Life Satisfaction and Subjective Assessments of Success Among East-West Commuters in the Central European Region

Thursday, 14 July 2016: 09:00
Location: Hörsaal 07 (Main Building)
Oral Presentation
Raimund HAINDORFER, University of Vienna, Austria
Roland VERWIEBE, University of Vienna, Austria
Christoph REINPRECHT, University of Vienna, Austria
This presentation addresses life satisfaction among East-West commuters in the Central European Region (CENTROPE). Reviewing the literature, the life satisfaction concept is seen to be applied – more or less explicitly – as a general indicator of subjectively successful migration. This interpretation is based on a theoretical presumption regarding the migrants’ motives. Life satisfaction studies often conceptualize migration as an attempt to generally improve life, increase quality of life, or maximize benefits.

However, present research has mainly considered the consequences of migration for migrants’ life satisfaction as a function of income gains. Other economic and non-economic outcomes of migration are less often thematized. Moreover, it is questionable whether high levels of satisfaction are to be equalized with subjectively perceived success in migration. Against this background, this presentation addresses three questions: (1) Which economic and non-economic factors affect commuters’ life satisfaction, (2) which factors influence assessments according to which commuting has been beneficial for one’s professional development and life in general, and (3) how is commuters’ life satisfaction connected to subjective assessments of successful commuting?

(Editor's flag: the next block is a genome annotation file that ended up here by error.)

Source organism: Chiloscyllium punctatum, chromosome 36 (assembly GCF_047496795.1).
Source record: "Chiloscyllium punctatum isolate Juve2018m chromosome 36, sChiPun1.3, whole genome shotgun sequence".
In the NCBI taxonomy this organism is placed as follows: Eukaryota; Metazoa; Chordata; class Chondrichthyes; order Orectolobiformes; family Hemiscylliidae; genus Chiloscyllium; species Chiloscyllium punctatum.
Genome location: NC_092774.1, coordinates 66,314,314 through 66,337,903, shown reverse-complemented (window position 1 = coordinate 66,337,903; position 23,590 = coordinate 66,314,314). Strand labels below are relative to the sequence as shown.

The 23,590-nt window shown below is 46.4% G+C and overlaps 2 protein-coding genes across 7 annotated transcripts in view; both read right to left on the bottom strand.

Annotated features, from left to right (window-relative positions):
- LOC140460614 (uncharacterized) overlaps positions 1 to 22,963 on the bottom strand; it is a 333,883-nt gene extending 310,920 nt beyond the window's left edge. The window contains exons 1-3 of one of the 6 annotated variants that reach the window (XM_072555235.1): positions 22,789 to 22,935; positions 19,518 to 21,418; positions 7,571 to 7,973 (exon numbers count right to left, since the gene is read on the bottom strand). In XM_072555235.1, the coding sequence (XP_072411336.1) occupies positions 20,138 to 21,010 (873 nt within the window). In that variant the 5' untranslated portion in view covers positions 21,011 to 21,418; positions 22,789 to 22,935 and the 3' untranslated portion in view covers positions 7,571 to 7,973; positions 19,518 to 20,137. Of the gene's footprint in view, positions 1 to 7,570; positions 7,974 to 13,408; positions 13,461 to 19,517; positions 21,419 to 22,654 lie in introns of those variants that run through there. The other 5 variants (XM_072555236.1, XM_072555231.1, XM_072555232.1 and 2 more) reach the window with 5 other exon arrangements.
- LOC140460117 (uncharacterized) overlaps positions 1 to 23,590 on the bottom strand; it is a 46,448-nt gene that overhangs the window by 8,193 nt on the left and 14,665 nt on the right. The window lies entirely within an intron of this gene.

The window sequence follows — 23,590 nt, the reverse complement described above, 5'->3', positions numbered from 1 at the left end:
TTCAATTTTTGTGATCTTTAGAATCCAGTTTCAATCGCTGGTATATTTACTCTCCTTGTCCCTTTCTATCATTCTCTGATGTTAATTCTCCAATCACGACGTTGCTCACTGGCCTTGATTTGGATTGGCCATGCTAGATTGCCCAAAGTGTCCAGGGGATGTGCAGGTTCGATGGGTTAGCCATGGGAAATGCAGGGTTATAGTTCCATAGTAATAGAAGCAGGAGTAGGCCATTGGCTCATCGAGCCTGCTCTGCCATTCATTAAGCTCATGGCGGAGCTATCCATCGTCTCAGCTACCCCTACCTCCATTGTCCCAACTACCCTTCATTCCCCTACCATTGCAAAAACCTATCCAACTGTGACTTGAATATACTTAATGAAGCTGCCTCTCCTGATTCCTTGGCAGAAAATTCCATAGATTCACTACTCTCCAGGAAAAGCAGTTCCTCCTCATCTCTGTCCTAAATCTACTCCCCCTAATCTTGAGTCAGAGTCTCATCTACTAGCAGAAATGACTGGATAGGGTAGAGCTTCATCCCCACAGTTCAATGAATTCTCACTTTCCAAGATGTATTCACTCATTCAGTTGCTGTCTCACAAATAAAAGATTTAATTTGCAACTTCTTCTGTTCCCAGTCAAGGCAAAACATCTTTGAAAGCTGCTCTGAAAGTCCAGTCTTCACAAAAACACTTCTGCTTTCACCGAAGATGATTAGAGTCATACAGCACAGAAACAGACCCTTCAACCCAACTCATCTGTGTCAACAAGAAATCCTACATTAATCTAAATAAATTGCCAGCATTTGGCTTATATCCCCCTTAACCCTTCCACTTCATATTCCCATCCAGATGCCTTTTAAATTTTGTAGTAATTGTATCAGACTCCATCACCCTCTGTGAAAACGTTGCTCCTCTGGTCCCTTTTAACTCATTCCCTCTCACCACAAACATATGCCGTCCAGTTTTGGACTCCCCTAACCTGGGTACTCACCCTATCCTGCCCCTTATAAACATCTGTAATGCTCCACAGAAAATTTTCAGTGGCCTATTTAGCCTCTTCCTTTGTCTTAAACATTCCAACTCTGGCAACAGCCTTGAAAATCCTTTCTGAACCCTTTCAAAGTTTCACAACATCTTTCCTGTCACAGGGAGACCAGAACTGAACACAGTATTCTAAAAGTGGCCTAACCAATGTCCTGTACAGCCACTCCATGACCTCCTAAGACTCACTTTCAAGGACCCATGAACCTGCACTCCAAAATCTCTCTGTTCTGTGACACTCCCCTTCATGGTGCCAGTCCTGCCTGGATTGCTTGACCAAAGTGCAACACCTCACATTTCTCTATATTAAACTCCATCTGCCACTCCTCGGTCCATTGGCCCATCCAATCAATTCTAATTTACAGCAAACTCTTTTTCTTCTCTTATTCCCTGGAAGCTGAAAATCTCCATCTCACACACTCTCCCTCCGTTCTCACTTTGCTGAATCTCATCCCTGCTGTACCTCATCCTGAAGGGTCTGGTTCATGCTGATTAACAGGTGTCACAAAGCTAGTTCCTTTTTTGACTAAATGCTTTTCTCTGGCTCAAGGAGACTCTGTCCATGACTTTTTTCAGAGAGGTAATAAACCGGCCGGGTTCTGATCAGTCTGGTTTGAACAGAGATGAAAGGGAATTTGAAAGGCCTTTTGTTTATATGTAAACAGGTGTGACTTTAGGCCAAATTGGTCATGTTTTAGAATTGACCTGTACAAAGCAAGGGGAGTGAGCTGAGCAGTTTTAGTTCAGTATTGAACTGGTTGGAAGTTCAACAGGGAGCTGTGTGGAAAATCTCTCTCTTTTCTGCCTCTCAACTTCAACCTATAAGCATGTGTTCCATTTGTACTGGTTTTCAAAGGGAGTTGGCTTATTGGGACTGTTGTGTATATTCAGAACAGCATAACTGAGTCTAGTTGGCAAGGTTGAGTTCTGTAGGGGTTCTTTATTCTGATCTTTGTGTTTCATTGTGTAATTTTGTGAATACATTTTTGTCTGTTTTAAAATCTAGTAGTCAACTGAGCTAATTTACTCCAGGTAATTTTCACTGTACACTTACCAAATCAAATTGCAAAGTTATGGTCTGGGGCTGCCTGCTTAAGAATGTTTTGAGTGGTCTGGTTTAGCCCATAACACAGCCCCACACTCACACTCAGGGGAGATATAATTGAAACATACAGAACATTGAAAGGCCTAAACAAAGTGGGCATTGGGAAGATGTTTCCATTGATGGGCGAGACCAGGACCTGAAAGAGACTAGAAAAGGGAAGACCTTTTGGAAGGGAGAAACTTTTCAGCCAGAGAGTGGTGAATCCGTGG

This presentation is empirically based on quantitative (N = 1,342) and qualitative (N = 27) data drawn from a current research project dealing with residents of the Czech, Slovak and Hungarian border regions who work in Austria. Preliminary quantitative results indicate correlations between assessments of success and life satisfaction. Subjective assessments of commuting are strongly affected by relative gains in status within the commuters’ home societies, educational levels, linguistic skills, experiences of dequalification, and transnational networks. Furthermore, the qualitative findings refer to the relevance of experienced discrimination. Overall, this presentation highlights several crucial subjective dimensions of success that are associated with commuting, yet are not exclusively attributed to economic factors.